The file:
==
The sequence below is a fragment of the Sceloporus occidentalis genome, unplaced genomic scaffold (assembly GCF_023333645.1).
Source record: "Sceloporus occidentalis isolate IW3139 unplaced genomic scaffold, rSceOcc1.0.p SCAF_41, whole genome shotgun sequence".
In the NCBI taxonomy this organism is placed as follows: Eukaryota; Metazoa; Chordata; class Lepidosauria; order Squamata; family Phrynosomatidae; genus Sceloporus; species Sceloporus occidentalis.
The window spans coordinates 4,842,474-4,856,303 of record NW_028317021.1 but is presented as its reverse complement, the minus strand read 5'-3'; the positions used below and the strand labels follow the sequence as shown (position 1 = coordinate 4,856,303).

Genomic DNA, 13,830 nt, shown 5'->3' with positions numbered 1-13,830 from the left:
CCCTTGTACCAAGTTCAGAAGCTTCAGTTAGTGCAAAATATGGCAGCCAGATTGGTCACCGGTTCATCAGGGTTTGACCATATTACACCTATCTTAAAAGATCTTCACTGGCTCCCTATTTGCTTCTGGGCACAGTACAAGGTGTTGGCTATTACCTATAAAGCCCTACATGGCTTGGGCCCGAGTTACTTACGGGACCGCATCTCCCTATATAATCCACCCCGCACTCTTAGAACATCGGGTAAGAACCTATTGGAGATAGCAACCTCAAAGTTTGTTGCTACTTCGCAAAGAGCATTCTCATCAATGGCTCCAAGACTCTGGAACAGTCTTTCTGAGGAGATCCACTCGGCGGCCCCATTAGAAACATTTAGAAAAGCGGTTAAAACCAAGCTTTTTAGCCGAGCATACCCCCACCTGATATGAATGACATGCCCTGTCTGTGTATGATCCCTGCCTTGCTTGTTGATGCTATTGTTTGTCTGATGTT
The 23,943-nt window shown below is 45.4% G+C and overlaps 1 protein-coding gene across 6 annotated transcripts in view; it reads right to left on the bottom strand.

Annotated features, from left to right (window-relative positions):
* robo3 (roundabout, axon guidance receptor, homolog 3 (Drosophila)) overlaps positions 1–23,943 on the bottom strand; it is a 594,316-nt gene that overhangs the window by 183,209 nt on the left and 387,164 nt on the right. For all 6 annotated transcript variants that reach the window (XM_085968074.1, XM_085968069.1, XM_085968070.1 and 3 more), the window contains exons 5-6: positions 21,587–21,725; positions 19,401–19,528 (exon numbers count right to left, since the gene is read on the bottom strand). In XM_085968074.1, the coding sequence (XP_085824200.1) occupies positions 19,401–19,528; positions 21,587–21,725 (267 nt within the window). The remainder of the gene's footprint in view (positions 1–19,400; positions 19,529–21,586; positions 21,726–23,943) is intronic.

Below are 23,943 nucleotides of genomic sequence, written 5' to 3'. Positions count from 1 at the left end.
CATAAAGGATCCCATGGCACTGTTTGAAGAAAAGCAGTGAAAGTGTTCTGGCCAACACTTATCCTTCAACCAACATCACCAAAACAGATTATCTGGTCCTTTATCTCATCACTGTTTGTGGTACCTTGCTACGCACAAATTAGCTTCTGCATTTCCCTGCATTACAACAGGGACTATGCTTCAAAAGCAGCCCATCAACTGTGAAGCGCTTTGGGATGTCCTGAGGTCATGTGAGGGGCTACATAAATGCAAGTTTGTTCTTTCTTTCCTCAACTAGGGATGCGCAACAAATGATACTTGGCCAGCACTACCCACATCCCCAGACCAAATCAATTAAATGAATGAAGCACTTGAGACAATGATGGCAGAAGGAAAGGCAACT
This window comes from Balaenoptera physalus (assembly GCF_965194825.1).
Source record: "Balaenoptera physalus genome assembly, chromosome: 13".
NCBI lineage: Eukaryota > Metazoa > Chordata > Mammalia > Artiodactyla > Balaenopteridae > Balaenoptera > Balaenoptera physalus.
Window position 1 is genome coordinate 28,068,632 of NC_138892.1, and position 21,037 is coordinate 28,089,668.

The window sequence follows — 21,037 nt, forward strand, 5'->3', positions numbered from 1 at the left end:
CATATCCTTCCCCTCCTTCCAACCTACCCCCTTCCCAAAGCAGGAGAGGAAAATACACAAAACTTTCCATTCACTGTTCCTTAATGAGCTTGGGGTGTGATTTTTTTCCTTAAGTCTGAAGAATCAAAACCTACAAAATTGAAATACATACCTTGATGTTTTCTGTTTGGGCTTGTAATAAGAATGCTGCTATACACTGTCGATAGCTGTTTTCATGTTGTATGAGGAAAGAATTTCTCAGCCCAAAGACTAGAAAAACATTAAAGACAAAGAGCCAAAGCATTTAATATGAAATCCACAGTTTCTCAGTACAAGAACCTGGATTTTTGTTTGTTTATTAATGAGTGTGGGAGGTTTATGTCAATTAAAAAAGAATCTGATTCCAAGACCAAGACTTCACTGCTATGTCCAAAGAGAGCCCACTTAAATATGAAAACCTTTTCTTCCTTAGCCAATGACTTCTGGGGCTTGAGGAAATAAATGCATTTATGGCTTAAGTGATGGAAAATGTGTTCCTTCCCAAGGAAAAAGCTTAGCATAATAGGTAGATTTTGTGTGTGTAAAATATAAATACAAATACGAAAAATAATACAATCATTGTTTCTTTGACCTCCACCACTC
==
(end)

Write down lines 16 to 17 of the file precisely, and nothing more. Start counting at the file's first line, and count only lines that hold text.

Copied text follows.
The window sequence follows — 21,037 nt, forward strand, 5'->3', positions numbered from 1 at the left end:
CATATCCTTCCCCTCCTTCCAACCTACCCCCTTCCCAAAGCAGGAGAGGAAAATACACAAAACTTTCCATTCACTGTTCCTTAATGAGCTTGGGGTGTGATTTTTTTCCTTAAGTCTGAAGAATCAAAACCTACAAAATTGAAATACATACCTTGATGTTTTCTGTTTGGGCTTGTAATAAGAATGCTGCTATACACTGTCGATAGCTGTTTTCATGTTGTATGAGGAAAGAATTTCTCAGCCCAAAGACTAGAAAAACATTAAAGACAAAGAGCCAAAGCATTTAATATGAAATCCACAGTTTCTCAGTACAAGAACCTGGATTTTTGTTTGTTTATTAATGAGTGTGGGAGGTTTATGTCAATTAAAAAAGAATCTGATTCCAAGACCAAGACTTCACTGCTATGTCCAAAGAGAGCCCACTTAAATATGAAAACCTTTTCTTCCTTAGCCAATGACTTCTGGGGCTTGAGGAAATAAATGCATTTATGGCTTAAGTGATGGAAAATGTGTTCCTTCCCAAGGAAAAAGCTTAGCATAATAGGTAGATTTTGTGTGTGTAAAATATAAATACAAATACGAAAAATAATACAATCATTGTTTCTTTGACCTCCACCACTC